PTSD

Use of Trauma Informed Practice In Our Daily Practice of Psychology

Our Trauma Informed Program is a  combination of Mindfulness practices and Trauma Informed Practices.

Objectives for the TIP Program:

  • Promoting Mental health through the lens of Trauma and Post Traumatic Stress Syndrome’s (PTSD) symptomology
  • Offering appropriate clinical treatment programs with focus on Emotion Regulation and Empowerment
  • Teaching and encouraging use of Mindfullness and Self-Awareness as part of the practice of clinical counselling
  • Having worked with survivors of sexual abuse for years and having offered clinical counselling to a large number of people, it is my learned professional practice that Trauma is in the background of all mental health issues.

Over the years of Clinical Counselling, Social work, and Rehabilitation, Poran Poregbal have come to learn the importance of offering a safe therapeutic space to all clients.  Trauma is the backbone of all pain and suffering, while we experience it and deal with it differently.

The TIP program and trainings in this path is a lens to comprehend the etiology of our clients’ anxiety, depression, and mental health challenges.  According to the TIP Guidelines by BC MHSU system of care, 76% of all Canadians have experienced one or more format of trauma. This number in our immigrant population must be higher, considering the fact that many people will not report past traumas as a way of “coping” and / or “forgetting.”

It is our professional experience that trauma is a big part of the onset and provenance of all mental health issues. Our clients are reporting stories of trauma, loss, grief, separations, anxiety, distress, and helplessness.  Our clients are victims of crime, domestic violence, sexual abuse, physical abuse, torture, rape, and trauma in general.

 

Trauma is being defined as experiences that overwhelm an individual ability and capability to cope with the aftermath of the felt sense of threat.  Trauma is understood differently across cultures and communities. Stigma attached to the notion of victimization and victimhood disables some communities to deal with the effects of trauma.  Working with women, men, youth, and children who have been victims of various formats of abuse, we recognise the need to have the trauma lens in order to offer the best treatment for the felt pain and distress.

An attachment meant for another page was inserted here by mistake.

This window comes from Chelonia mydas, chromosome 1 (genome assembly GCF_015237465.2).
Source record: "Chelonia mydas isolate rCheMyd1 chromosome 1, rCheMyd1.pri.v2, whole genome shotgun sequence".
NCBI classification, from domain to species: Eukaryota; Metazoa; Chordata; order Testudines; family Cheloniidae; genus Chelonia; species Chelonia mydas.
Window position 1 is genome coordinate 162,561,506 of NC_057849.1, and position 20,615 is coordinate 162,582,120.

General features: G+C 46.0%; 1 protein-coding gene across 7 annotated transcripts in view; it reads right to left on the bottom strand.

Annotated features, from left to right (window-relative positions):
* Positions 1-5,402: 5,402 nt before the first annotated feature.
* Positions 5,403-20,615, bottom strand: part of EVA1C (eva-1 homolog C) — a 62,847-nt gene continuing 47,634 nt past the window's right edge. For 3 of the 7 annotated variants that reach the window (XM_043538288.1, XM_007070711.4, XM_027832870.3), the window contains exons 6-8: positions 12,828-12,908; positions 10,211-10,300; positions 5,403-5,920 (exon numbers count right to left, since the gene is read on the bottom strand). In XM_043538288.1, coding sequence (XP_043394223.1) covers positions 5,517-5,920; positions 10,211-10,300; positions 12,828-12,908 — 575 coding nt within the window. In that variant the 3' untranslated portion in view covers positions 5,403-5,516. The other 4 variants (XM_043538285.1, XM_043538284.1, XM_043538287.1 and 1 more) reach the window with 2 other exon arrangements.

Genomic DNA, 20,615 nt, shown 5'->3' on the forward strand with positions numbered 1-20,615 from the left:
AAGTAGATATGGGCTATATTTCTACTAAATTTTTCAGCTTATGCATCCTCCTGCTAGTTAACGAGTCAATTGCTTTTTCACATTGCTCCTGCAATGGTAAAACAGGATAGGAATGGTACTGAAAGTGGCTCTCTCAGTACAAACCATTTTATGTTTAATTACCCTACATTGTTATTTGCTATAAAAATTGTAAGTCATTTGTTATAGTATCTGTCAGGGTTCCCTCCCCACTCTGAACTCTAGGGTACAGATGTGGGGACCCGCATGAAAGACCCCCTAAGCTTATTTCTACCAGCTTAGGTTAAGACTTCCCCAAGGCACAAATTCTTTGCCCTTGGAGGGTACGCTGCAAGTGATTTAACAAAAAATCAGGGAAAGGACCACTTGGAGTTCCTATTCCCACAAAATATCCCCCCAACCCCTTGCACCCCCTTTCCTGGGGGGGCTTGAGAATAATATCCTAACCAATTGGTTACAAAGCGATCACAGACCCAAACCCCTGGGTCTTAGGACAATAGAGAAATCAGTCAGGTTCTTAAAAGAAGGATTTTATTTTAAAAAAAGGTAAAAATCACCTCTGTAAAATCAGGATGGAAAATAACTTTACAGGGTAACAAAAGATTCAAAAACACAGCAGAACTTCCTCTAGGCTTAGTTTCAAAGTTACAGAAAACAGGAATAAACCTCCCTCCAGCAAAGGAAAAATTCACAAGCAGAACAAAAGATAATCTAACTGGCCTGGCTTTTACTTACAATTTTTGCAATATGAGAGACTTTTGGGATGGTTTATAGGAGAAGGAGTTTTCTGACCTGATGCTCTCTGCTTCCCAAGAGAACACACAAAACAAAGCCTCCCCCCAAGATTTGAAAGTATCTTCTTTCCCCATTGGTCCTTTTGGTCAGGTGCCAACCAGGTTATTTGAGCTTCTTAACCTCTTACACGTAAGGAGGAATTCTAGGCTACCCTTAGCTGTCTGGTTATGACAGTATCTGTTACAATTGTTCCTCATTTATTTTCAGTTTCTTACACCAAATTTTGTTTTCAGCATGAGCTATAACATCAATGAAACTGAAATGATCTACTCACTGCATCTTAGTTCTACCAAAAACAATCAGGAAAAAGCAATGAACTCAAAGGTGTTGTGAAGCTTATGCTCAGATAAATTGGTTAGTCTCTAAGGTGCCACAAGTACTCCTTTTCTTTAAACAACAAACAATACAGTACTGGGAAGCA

Our TIP approach enables us to realize the immense impact of trauma on our clients’ pathways and style of life.  

By understanding the phases of trauma recovery, we manage to offer our clients a safe space in which they could learn grounding and soothing skills.

Our Interns and students learn to appreciate the Trauma Informed Practice since enhancing practitioners use of this approach is believed to improve mental health is our communities.

A

  • Window of Tolerance
  • Phases of Trauma Recovery
  • What is Trauma? Fight / Flight/ and Freeze Responses
  • Trauma, the brain, and why we feel the way we do
  • Traumatic stress Inventory (common effects of Trauma)
  • Awareness: What does it mean (and what could it mean to you to become more aware?
  • Common Fears/ Hopes/ and Wishes about become more aware
  • Dissociation: the difference between dissociation and self-awareness
  • Awareness Exercise about personal Dissociation Process
  • Triggers: What they are, and why you can do and More ways of Managing them
  • Developing Dual Awareness

B

  • 5 to 1
  • Grounding: an Overview; Grounding Exercises for Healing Trauma(Center of gravity exercises)
  • Personal Grounding Awareness
  • Felt Sense: Body scan and Comfort Exercises
  • Felt sense Exercises: “Being and Body”, and “Flying”
  • Containment
  • Self-Soothing Strategies
  • Mindfulness of the Breath
  • Safe / Comfort Place Imagery, using Stone/ Crystal for calming / grounding cue
  • Tree exercise and diaphragmatic breathing
  • Body talk balance exercise

Reference:

http://bccewh.bc.ca/wp-content/uploads/2012/05/2013_TIP-Guide.pdf

The PTSD Workbook by Mary Beth Williams & Soili Poijula (2002)